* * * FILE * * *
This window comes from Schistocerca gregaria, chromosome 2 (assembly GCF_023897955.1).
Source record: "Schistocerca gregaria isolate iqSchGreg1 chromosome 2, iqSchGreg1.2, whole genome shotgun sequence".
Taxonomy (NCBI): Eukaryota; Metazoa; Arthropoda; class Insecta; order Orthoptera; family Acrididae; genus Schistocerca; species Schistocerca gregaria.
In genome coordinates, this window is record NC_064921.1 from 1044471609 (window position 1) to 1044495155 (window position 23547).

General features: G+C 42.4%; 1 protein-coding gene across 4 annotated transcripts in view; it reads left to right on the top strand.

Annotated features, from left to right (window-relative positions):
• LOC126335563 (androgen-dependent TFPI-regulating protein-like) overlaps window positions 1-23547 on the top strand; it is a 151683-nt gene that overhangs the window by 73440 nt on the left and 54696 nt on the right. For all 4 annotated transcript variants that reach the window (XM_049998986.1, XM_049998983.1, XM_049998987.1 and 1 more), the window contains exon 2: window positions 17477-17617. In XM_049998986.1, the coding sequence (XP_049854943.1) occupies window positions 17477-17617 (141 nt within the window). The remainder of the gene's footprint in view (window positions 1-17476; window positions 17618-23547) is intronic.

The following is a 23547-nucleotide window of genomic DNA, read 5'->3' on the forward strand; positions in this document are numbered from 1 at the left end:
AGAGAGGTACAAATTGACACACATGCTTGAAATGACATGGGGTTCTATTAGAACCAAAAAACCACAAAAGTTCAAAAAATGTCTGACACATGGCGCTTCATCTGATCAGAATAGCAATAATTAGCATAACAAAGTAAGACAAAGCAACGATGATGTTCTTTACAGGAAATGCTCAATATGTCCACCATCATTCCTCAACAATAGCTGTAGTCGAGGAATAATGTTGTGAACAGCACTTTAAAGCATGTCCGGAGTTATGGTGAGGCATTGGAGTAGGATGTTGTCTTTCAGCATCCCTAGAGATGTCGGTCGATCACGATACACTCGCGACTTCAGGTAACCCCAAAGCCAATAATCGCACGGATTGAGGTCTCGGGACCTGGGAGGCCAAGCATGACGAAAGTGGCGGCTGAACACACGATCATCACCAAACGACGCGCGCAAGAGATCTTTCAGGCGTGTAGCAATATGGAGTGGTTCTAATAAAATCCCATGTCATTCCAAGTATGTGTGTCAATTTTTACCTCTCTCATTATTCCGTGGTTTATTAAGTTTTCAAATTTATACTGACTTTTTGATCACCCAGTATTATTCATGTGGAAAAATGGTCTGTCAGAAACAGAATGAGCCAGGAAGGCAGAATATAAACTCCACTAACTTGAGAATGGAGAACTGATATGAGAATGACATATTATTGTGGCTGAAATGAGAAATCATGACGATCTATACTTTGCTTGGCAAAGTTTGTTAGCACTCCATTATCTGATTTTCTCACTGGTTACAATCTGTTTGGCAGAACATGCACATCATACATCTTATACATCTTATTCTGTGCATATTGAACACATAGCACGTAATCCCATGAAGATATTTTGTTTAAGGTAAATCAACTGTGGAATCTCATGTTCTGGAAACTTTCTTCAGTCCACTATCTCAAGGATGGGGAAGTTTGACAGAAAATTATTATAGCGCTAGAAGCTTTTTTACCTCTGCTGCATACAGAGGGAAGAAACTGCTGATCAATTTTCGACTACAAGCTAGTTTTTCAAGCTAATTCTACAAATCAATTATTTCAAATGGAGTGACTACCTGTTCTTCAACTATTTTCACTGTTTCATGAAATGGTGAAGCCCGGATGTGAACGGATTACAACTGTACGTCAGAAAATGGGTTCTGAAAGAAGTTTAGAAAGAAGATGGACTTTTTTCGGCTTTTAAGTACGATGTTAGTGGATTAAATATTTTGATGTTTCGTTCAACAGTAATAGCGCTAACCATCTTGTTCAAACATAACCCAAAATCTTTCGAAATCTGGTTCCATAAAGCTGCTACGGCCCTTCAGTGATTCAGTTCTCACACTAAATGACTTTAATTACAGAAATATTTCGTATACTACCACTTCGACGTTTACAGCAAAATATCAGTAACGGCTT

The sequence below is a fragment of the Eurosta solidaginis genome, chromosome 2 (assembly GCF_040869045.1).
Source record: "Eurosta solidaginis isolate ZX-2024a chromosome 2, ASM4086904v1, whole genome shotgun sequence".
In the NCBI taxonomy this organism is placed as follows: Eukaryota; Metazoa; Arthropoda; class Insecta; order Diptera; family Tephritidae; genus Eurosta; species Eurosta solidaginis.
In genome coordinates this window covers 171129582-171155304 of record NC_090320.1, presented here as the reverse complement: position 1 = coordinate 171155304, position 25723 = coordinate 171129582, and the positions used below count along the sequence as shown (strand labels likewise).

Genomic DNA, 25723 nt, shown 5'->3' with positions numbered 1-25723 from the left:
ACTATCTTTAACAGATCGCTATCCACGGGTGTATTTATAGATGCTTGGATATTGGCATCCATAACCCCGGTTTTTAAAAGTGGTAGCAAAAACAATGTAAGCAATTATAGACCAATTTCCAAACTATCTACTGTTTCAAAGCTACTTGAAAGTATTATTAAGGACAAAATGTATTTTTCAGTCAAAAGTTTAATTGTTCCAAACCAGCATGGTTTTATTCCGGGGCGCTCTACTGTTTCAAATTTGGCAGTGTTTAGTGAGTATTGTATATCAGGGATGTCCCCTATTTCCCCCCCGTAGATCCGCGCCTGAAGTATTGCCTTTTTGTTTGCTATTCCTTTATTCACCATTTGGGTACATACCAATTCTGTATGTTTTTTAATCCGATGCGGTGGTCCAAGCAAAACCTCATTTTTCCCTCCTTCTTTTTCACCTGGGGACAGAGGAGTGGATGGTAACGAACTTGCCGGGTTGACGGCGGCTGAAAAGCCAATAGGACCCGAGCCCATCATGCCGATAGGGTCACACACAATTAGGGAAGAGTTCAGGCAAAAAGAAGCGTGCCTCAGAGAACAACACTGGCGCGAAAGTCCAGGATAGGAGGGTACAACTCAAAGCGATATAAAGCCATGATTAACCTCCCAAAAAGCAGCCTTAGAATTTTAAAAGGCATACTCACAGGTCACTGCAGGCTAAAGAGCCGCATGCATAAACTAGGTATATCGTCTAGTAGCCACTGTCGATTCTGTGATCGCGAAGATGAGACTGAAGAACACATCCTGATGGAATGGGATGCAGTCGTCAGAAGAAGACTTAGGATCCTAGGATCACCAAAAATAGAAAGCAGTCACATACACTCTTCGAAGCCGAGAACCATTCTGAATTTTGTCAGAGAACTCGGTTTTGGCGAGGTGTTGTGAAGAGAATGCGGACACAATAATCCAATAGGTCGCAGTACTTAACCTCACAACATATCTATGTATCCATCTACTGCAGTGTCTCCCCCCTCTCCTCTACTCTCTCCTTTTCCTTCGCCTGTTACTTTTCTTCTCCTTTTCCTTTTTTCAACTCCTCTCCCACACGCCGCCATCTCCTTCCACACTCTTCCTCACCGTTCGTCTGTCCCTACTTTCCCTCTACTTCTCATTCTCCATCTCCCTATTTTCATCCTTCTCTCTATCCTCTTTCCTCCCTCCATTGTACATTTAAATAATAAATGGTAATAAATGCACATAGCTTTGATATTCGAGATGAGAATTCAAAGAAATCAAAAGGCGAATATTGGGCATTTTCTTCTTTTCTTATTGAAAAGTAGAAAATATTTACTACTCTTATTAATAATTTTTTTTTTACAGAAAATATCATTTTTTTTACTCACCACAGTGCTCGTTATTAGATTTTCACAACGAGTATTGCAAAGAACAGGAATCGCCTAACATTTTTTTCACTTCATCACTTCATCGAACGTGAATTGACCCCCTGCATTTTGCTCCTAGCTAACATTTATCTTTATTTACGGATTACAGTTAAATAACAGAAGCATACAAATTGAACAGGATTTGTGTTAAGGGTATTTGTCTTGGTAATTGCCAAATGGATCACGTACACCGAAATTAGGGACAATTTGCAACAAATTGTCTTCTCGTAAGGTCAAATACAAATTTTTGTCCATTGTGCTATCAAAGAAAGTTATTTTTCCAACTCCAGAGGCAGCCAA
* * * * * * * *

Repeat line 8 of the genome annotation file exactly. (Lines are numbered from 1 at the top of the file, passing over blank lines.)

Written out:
The following is a 23547-nucleotide window of genomic DNA, read 5'->3' on the forward strand; positions in this document are numbered from 1 at the left end: